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Current time:0:00Total duration:2:05

Now, let's think
about expressions with more than one variable. So say I had the
expression a plus-- I'll do a really
simple one, a plus b. And I want to evaluate this
expression when a is equal to 7 and b is equal to 2. And I encourage you to pause
this and try this on your own. Well, wherever we see
the a, we would just replace it with the 7. And wherever we see the b,
we'd replace it with the 2. So when a equals
7 and b equals 2, this expression
will be 7 plus 2, which, of course, is equal to 9. So this expression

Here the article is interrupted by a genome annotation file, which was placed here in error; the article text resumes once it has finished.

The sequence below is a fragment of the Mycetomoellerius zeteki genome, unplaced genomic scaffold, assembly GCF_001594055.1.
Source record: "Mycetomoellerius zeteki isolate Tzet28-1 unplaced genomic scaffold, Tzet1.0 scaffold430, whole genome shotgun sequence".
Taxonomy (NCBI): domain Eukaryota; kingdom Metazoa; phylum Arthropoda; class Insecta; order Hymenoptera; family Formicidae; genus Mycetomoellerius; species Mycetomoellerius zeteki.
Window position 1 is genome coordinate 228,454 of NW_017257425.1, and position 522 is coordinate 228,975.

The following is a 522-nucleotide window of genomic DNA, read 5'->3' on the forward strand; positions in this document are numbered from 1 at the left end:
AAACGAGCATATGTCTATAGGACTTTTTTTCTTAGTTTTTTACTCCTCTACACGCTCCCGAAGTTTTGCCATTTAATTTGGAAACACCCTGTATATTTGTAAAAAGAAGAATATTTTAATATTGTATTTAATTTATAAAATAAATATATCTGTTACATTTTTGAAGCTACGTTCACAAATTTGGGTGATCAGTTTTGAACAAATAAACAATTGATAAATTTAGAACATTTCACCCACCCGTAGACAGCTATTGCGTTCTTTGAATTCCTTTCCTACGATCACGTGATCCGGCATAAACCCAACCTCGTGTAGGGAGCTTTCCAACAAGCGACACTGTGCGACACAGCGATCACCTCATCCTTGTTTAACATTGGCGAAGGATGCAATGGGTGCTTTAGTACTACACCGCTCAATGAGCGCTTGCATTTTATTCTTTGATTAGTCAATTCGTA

would be equal to 9 in this circumstance. Let's do a slightly
more complicated one. Let's say we have the expression
x times y minus y plus x. Actually, let's make it plus 3x. Or another way of saying
it plus 3 times x. So let's evaluate this when x is
equal to 3 and y is equal to 2. And once again, I encourage
you to pause this video and try this on your own. Well, everywhere we see an
x, let's replace it with a 3. Every place we see a y,
let's replace it with a 2. So this is going to
be equal to 3 times y. And y is 2 in this case. 3 times 2 minus 2
plus this 3 times x. But x is also now equal to 3. So what is this
going to be equal to? Well, this is going to be
equal to 3 times 2 is 6. This 3 times 3 is 9. So it simplifies
to 6 minus 2, which is 4, plus 9, which
is equal to 13. So in this case,
it is equal to 13.